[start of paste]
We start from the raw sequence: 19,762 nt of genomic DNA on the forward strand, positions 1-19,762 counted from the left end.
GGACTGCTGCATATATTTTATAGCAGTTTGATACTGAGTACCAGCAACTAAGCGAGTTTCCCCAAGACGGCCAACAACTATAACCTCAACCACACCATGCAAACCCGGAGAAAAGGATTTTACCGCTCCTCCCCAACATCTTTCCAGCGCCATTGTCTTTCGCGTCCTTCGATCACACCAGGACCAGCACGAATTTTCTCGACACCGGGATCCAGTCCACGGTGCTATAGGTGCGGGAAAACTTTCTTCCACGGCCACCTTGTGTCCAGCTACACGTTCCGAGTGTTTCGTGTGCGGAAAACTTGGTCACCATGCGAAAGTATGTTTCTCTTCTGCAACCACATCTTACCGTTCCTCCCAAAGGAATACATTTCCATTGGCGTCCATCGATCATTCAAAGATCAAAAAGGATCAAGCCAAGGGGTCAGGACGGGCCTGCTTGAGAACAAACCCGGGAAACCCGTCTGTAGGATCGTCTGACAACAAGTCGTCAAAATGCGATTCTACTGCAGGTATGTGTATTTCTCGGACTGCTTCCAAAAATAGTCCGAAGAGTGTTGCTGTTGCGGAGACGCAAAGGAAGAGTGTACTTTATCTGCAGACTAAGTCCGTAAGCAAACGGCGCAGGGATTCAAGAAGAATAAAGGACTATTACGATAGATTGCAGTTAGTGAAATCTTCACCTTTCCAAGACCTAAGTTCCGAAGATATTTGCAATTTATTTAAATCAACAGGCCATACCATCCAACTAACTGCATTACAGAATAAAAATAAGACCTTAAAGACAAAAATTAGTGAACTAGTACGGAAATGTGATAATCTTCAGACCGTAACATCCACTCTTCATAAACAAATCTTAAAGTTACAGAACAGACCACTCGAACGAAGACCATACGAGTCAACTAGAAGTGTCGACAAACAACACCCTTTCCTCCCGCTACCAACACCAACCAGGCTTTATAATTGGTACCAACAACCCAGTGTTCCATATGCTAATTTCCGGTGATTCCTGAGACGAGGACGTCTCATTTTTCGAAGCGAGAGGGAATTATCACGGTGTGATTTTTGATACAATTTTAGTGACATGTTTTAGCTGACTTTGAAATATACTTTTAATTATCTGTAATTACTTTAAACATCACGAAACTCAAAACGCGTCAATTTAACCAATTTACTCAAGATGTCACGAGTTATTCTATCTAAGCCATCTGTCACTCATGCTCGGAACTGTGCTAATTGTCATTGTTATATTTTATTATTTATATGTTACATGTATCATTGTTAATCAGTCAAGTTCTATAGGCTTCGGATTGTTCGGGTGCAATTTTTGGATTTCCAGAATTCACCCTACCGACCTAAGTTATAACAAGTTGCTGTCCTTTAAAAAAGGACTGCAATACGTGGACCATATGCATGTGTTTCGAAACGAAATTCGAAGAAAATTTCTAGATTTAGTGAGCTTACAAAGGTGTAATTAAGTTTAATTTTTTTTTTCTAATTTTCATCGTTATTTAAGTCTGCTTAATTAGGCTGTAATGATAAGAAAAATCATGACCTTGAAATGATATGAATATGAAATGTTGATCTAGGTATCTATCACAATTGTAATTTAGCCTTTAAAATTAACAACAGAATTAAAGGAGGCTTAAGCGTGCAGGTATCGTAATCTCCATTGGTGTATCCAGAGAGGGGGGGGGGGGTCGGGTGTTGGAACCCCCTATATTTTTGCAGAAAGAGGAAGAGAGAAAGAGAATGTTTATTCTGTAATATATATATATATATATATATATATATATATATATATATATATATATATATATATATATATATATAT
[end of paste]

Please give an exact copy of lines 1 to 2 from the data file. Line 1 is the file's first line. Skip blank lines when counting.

We start from the raw sequence: 19,762 nt of genomic DNA on the forward strand, positions 1-19,762 counted from the left end.
GGACTGCTGCATATATTTTATAGCAGTTTGATACTGAGTACCAGCAACTAAGCGAGTTTCCCCAAGACGGCCAACAACTATAACCTCAACCACACCATGCAAACCCGGAGAAAAGGATTTTACCGCTCCTCCCCAACATCTTTCCAGCGCCATTGTCTTTCGCGTCCTTCGATCACACCAGGACCAGCACGAATTTTCTCGACACCGGGATCCAGTCCACGGTGCTATAGGTGCGGGAAAACTTTCTTCCACGGCCACCTTGTGTCCAGCTACACGTTCCGAGTGTTTCGTGTGCGGAAAACTTGGTCACCATGCGAAAGTATGTTTCTCTTCTGCAACCACATCTTACCGTTCCTCCCAAAGGAATACATTTCCATTGGCGTCCATCGATCATTCAAAGATCAAAAAGGATCAAGCCAAGGGGTCAGGACGGGCCTGCTTGAGAACAAACCCGGGAAACCCGTCTGTAGGATCGTCTGACAACAAGTCGTCAAAATGCGATTCTACTGCAGGTATGTGTATTTCTCGGACTGCTTCCAAAAATAGTCCGAAGAGTGTTGCTGTTGCGGAGACGCAAAGGAAGAGTGTACTTTATCTGCAGACTAAGTCCGTAAGCAAACGGCGCAGGGATTCAAGAAGAATAAAGGACTATTACGATAGATTGCAGTTAGTGAAATCTTCACCTTTCCAAGACCTAAGTTCCGAAGATATTTGCAATTTATTTAAATCAACAGGCCATACCATCCAACTAACTGCATTACAGAATAAAAATAAGACCTTAAAGACAAAAATTAGTGAACTAGTACGGAAATGTGATAATCTTCAGACCGTAACATCCACTCTTCATAAACAAATCTTAAAGTTACAGAACAGACCACTCGAACGAAGACCATACGAGTCAACTAGAAGTGTCGACAAACAACACCCTTTCCTCCCGCTACCAACACCAACCAGGCTTTATAATTGGTACCAACAACCCAGTGTTCCATATGCTAATTTCCGGTGATTCCTGAGACGAGGACGTCTCATTTTTCGAAGCGAGAGGGAATTATCACGGTGTGATTTTTGATACAATTTTAGTGACATGTTTTAGCTGACTTTGAAATATACTTTTAATTATCTGTAATTACTTTAAACATCACGAAACTCAAAACGCGTCAATTTAACCAATTTACTCAAGATGTCACGAGTTATTCTATCTAAGCCATCTGTCACTCATGCTCGGAACTGTGCTAATTGTCATTGTTATATTTTATTATTTATATGTTACATGTATCATTGTTAATCAGTCAAGTTCTATAGGCTTCGGATTGTTCGGGTGCAATTTTTGGATTTCCAGAATTCACCCTACCGACCTAAGTTATAACAAGTTGCTGTCCTTTAAAAAAGGACTGCAATACGTGGACCATATGCATGTGTTTCGAAACGAAATTCGAAGAAAATTTCTAGATTTAGTGAGCTTACAAAGGTGTAATTAAGTTTAATTTTTTTTTTCTAATTTTCATCGTTATTTAAGTCTGCTTAATTAGGCTGTAATGATAAGAAAAATCATGACCTTGAAATGATATGAATATGAAATGTTGATCTAGGTATCTATCACAATTGTAATTTAGCCTTTAAAATTAACAACAGAATTAAAGGAGGCTTAAGCGTGCAGGTATCGTAATCTCCATTGGTGTATCCAGAGAGGGGGGGGGGGGTCGGGTGTTGGAACCCCCTATATTTTTGCAGAAAGAGGAAGAGAGAAAGAGAATGTTTATTCTGTAATATATATATATATATATATATATATATATATATATATATATATATATATATATATATATATATATAT